Nervous system

Nervous system side effects have included headache and encephalopathy (e.g., impairment of consciousness, abnormal movements, and convulsions) in less than 1% of patients. Some cephalosporins have been associated with seizures, particularly in renally impaired patients when the dosage was not reduced.

Administration of high doses of beta-lactams, including cefotaxime, particularly in patients with renal insufficiency may result in encephalopathy.

In one case, a 68-year-old man with moderate renal insufficiency underwent surgery for repair of an abdominal aortic aneurysm. He developed renal failure requiring hemodialysis. Cefotaxime was administered for an abdominal abscess. The patient developed encephalopathic symptoms. Cefotaxime was discontinued and hemodialysis was performed. The mental status of the patient improved. Cefotaxime was reinstituted. No further toxicity occurred.


Hepatic side effects have included transient elevations in SGOT, SGPT, serum lactate dehydrogenase, gamma glutamyltransferase, bilirubin, and serum alkaline phosphatase in less than 1% of patients. These laboratory abnormalities (which may be due to the infection) may rarely exceed twice the upper limit of the normal and elicit a pattern of liver injury, usually cholestatic and most often asymptomatic. Hepatitis, sometimes with jaundice, has been reported. Cephalosporins as a class have been associated with hepatic dysfunction including cholestasis.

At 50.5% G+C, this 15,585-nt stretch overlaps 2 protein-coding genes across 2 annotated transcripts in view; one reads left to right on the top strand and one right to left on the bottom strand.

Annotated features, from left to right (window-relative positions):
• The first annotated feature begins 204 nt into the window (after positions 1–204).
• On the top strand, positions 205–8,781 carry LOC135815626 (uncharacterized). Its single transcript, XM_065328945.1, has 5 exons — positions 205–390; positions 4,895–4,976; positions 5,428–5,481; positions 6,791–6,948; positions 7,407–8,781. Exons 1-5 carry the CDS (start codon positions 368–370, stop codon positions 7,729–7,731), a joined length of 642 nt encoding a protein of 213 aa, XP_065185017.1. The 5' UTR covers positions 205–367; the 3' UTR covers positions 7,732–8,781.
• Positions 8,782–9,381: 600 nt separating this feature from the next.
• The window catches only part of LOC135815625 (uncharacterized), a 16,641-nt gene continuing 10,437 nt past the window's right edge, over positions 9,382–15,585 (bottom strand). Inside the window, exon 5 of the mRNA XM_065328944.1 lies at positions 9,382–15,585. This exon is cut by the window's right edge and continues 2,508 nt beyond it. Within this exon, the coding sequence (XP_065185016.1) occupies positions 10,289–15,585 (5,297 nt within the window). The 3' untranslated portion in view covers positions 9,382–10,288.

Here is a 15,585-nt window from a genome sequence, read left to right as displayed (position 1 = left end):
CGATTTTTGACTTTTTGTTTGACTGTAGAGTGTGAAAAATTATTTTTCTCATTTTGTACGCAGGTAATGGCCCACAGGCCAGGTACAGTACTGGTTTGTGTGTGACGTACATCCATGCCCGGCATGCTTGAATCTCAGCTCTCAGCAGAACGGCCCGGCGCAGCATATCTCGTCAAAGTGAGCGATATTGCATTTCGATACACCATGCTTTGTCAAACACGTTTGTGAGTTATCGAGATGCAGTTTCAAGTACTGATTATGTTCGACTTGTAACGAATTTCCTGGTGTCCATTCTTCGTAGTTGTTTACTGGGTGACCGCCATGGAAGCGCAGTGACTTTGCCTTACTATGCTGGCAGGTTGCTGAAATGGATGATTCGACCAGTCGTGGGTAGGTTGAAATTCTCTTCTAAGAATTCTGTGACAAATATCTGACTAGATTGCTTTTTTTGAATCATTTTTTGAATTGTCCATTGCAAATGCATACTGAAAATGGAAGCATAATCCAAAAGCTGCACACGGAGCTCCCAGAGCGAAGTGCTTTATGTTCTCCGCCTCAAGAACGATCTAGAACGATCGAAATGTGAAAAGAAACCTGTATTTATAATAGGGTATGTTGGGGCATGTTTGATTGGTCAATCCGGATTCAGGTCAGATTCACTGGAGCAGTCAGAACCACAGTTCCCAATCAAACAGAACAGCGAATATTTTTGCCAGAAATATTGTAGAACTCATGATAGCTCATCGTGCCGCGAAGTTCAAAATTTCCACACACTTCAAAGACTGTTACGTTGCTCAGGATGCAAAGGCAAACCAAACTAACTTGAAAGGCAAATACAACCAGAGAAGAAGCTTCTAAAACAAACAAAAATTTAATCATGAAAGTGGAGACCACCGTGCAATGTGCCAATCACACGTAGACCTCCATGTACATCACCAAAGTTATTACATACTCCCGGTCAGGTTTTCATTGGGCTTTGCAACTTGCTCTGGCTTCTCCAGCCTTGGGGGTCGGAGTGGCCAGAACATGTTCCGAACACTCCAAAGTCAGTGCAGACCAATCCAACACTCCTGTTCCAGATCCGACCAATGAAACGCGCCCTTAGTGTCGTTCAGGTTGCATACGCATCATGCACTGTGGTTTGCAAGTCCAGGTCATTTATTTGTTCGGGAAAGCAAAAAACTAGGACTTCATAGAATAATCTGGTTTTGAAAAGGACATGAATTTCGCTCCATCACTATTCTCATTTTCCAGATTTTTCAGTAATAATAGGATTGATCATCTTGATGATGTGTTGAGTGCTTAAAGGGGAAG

Unlike other cephalosporins, severe alterations in coagulation parameters have not been reported in association with cefotaxime (the active ingredient contained in Claforan) therapy. The methylthiotetrazole moiety found on other cephalosporins may be responsible for the development of coagulation defects.

Hematologic side effects have included granulocytopenia, eosinophilia, transient leukopenia, neutropenia, thrombocytopenia, agranulocytosis, positive direct Coombs' tests, and hemolytic anemia in less than 1% of patients. Cephalosporins as a class have been associated with aplastic anemia, prolonged prothrombin time, and hemorrhage.


Renal side effects have included interstitial nephritis and transient increases in BUN and creatinine in less than 1% of patients. Reversible fever, azotemia, pyuria, and eosinophilia are the hallmarks of cephalosporin-induced interstitial nephritis. Cephalosporins as a class have been associated with renal dysfunction and toxic nephropathy.


Dermatologic side effects have included rash, urticaria, pruritus, and cases of erythema multiforme, Stevens-Johnson syndrome, toxic epidermal necrolysis, and telangiectasia.


Cardiovascular side effects have included potentially life-threatening arrhythmias following rapid (less than 60 seconds) bolus administration through a central venous catheter (less than 1%).


Genitourinary side effects have included moniliasis and vaginitis.